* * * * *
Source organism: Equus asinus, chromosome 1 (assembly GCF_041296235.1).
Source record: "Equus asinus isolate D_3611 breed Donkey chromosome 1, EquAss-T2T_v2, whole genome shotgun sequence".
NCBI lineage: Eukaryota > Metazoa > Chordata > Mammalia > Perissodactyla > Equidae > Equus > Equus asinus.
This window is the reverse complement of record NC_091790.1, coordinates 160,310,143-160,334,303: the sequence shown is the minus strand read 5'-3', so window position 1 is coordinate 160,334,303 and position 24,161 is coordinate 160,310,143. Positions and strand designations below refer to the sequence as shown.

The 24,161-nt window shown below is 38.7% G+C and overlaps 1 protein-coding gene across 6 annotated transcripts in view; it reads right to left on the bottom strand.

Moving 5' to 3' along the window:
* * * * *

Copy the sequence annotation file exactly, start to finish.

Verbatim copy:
Source organism: Equus asinus, chromosome 1 (assembly GCF_041296235.1).
Source record: "Equus asinus isolate D_3611 breed Donkey chromosome 1, EquAss-T2T_v2, whole genome shotgun sequence".
NCBI lineage: Eukaryota > Metazoa > Chordata > Mammalia > Perissodactyla > Equidae > Equus > Equus asinus.
This window is the reverse complement of record NC_091790.1, coordinates 160,310,143-160,334,303: the sequence shown is the minus strand read 5'-3', so window position 1 is coordinate 160,334,303 and position 24,161 is coordinate 160,310,143. Positions and strand designations below refer to the sequence as shown.

The 24,161-nt window shown below is 38.7% G+C and overlaps 1 protein-coding gene across 6 annotated transcripts in view; it reads right to left on the bottom strand.

Moving 5' to 3' along the window: